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A few questions about the meaning of bold-faced phrase


The passage below is from Fathoms: The World in the Whale Hardcover by Rebecca Giggs.


The sun drags its fingers along ferrous runnels in the sand. Soon it will be too dim to take good pictures. The race is on. I push closer to our immense animal interloper, and, though the crowd still obscures it, I can begin to see it, in parts, between people. The leaving light turns copper in the spray. Like a glowing periscope, the boys’ tablet allows those behind them to see a little further ahead: they hold it up. Floodlights are being assembled to afford a greater opportunity to observe the whale and take its mortuary portraits.


The author tries to get closer to see a stranded whale in an ocean bath.


My questions are about the 1st sentence, specifically on ‘ferrous runnels in the sand


In dictionary, ‘ferrous’ means ‘of metal’, and ‘runnel’ means ‘little stream’, but ‘ferrous runnels’, literally ‘little stream of metal’ doesn’t make any sense to me, neither does ‘ferrous runnels in the sand’.


But even if I grasp the phrase in question, the problem still remains.


The whole sentence ‘The sun drags its fingers along ferrous runnels in the sand’ doesn’t give me any picture, either.


I can get some picture of the sentence like below.

The aching sun drags its fingers over the horizon.’


This sentence seems to say the sun sets laboriously over the horizon (since the writer of this sentence aches over something), something like that.


But on the sentence in question I have no idea. Could you give me some help?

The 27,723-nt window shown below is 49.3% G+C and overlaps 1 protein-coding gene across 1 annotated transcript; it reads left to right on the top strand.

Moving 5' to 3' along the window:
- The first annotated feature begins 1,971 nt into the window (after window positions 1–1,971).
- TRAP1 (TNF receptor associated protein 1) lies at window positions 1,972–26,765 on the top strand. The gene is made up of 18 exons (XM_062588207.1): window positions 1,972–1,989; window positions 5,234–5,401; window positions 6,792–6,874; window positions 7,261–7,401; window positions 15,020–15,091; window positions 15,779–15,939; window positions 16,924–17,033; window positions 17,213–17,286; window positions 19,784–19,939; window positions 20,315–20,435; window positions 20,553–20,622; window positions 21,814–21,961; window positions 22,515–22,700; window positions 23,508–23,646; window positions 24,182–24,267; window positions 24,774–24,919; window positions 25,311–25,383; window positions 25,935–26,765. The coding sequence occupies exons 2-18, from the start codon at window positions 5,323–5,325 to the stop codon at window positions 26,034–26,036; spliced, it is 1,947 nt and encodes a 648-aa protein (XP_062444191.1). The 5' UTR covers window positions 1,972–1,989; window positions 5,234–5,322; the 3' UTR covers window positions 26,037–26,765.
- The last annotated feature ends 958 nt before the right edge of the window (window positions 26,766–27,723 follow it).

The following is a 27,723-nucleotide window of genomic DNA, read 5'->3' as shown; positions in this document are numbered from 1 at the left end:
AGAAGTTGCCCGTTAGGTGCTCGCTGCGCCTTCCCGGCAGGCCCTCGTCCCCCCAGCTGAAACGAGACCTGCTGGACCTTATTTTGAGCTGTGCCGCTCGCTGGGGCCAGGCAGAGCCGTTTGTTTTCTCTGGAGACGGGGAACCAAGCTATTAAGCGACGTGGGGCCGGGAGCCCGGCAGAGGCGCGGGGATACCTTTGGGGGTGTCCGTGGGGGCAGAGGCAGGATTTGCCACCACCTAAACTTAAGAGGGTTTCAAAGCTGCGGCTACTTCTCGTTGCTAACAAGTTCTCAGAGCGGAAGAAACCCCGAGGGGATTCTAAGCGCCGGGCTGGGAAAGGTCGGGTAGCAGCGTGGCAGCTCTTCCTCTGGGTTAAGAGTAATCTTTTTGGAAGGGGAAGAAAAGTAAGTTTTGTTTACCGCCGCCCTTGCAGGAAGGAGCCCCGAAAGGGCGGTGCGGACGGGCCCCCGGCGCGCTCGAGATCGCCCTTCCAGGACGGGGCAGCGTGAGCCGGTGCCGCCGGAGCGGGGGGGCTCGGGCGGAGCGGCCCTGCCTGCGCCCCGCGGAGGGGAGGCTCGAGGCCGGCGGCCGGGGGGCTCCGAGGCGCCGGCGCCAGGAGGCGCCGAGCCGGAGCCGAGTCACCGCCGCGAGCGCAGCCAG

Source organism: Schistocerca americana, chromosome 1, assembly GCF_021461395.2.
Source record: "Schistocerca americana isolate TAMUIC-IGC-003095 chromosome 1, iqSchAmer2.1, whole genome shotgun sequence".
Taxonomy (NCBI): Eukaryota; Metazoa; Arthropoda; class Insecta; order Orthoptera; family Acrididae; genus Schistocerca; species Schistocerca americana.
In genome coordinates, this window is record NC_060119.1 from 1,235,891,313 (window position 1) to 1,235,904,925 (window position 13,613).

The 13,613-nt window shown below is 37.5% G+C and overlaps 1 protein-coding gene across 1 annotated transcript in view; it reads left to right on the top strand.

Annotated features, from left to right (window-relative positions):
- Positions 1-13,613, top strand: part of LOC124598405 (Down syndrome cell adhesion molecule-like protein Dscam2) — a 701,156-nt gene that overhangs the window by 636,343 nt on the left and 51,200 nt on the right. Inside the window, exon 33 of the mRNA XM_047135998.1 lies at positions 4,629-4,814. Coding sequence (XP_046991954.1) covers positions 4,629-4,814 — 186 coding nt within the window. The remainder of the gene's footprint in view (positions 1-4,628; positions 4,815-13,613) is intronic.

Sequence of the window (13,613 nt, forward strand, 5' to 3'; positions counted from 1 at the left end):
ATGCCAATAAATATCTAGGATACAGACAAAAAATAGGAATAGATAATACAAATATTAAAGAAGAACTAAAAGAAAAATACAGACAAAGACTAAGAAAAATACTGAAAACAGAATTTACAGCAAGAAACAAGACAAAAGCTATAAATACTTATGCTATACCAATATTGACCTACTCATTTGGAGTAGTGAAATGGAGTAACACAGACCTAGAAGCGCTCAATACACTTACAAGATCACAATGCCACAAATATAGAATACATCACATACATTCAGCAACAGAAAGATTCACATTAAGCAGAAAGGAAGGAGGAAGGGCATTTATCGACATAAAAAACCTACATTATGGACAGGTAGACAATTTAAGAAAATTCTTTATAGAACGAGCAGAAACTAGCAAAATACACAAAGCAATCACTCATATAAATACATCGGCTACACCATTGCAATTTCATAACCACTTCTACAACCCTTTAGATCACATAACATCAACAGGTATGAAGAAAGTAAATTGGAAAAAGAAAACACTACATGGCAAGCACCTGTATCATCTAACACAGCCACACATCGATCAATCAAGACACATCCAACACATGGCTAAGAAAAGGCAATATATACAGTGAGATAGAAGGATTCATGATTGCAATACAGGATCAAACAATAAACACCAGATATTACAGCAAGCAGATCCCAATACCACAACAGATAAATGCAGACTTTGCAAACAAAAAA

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Stenka25The sun drags its fingers along ferrous runnels in the sand.

The rays of the sun light up the tops of the little ripples in the iron-rich sand. The sand is orange-colored from the iron content in the grains.

Here is a picture.

Here is another.

Comments  
Stenka25In dictionary, ‘ferrous’ means ‘of metal’,

In the dictionary

It does not mean "of metal". It means "having to do with iron". Throw that dictionary away and get a good one.

Stenka25‘ferrous runnels’, literally ‘little stream of metal’ doesn’t make any sense to me, neither does ‘ferrous runnels in the sand’

And no wonder. The writer is trying to be all creative and all, but she only sets the poor reader puzzles with scant reward. By "ferrous" she means "rust-colored", but nobody else means that by it. Rust is ferric oxide, not ferrous oxide, but she didn't let the facts get in the way of her genius.

Stenka25‘The sun drags its fingers along ferrous runnels in the sand’ doesn’t give me any picture, either.

And no wonder. Think about it for about fifteen minutes, shrug, then read the next sentence. But let me try to help. If you drag your fingers through wet sand, you make grooves, runnels. Between the grooves will be ridges. The sun is near the horizon, so at its low angle it will illuminate only the ridges. Her description gets all that backwards, but please ignore that.

Students: We have free audio pronunciation exercises.
 AlpheccaStars's reply was promoted to an answer.

Thanks a lot as always, anonymous.

Thanks a lot as always, AlpheccaStars.

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